Skip to main content

Labor Day Weekend Trip - Northeastern NC (and just a bit into Virginia)

Joe Babyak, of NC Road Videos Fame, came up for a video and photo road trip Saturday. Since Joe hadn't spent time in the Northeastern part of the state - and I wanted to visit the two free small river ferries that I had not crossed. It was a good opportunity to roadtrip and visit some of the backroads of North Carolina.

Route: I-540 - US 64 - US 264 - NC 39 - US 64 - US 64A/Business - US 64 - US 64A/Business - US 13/17- Woodard Road - NC 308 - NC 45 - US 158 - Woodard Road - US 258 - US 258 Business (Franklin, VA) - US 258 - US 158 - US 301 - NC 46 - NC 48 - NC 581 - NC 58 - US 64 - I 540.

For the flickr set of the trip - Go here.

The first stop was at the old US 64 bridge over the Tar River. I have this bridge featured on Carolina Lost, but I figured to show Joe, and also revisit for the first time in nearly five years.



The former alignment of US 64 here - now called Quiet Waters Road - appears to still have some remnants of the white center lines used years ago.

Our next stop was the small town of Nashville. We ended up taking photos there for about 30-45 minutes and also spent time talking to some of the folks in town - who were very eager to tell some history about various buildings and goings on.



We skipped Rocky Mount on US 64 Business in order to see a few other areas. Just east of Rocky Mount on US 64A. Were two great candidates for Carolina Lost.


We then decided to take some photos of Robersonville.

There is really not much to town - although the former Bank of Robersonville building is unique. In the top photo it is the tall yellow brick building on the left. The building is three stories and taller than the rest in town and also is very narrow - almost looking out of place and ready to tumble down compared to the rest of town.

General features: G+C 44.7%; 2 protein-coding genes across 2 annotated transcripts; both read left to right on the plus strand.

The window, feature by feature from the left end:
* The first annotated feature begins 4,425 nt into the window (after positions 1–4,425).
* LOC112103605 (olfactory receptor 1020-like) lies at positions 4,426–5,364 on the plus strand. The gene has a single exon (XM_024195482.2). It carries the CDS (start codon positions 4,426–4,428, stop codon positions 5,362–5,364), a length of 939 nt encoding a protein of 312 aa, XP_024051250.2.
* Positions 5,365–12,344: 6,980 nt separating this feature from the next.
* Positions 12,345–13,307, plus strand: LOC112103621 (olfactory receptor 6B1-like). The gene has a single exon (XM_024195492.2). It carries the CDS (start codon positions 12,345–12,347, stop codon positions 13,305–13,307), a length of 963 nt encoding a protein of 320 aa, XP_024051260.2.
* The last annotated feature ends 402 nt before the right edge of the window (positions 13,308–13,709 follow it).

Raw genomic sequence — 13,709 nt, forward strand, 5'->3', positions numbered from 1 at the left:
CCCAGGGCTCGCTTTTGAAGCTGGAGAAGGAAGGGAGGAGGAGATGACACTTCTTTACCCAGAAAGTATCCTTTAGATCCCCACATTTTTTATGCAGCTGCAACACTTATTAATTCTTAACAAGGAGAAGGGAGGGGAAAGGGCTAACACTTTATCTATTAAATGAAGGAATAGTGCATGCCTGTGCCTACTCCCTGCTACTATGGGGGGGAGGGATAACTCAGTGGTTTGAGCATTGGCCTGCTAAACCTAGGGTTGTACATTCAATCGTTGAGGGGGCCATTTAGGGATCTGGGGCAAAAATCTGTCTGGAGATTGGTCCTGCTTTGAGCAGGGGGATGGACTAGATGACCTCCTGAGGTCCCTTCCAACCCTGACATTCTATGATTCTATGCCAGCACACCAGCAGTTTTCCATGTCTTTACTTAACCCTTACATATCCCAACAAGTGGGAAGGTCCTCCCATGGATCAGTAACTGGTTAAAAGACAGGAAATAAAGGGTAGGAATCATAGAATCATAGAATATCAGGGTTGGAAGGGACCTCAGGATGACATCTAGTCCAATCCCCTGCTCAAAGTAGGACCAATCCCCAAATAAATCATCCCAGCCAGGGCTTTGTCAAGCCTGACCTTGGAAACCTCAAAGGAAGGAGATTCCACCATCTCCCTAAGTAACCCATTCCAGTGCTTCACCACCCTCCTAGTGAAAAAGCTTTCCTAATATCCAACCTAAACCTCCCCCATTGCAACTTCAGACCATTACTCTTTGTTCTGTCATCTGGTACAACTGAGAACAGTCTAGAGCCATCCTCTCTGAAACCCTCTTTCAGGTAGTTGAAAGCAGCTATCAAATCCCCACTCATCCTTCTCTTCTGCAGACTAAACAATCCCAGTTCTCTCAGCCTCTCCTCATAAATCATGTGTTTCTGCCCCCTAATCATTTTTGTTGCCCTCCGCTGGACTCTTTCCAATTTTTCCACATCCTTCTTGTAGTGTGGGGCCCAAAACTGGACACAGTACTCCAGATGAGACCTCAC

We also learned that there is a short 'Truck' NC 903 that bypasses the downtown.

After lunch, it was on to the first of the two river ferries. First, a great shot I like of the tiny crossroads of Woodard, NC.

The Sans Souci Ferry crosses the Cashie River. Like the Elwell Ferry over the Cape Fear, Sans Souci is a two car motorized cable ferry.



The next small town we stopped at was Colerain - which is on NC 45. It is also the Eastern Terminus of NC 42.




Parker's Ferry - which is the last of three river ferries in North Carolina - is located north of US 158 and Winton. Of the three ferry routes - this is one of the more remote routes as most of the road to and from the ferry is gravel. Parker's Ferry crosses the Meherrin River.


We briefly entered Virginia and hung around the city of Franklin. On Business US 258 there is a cutout for US 58 and of course we grabbed a shot of it.

Franklin was the largest of all the town's we stopped in along the way. Amazingly, it was the most quiet of all of them.


Comments

Popular posts from this blog

Route 75 Tunnel - Ironton, Ohio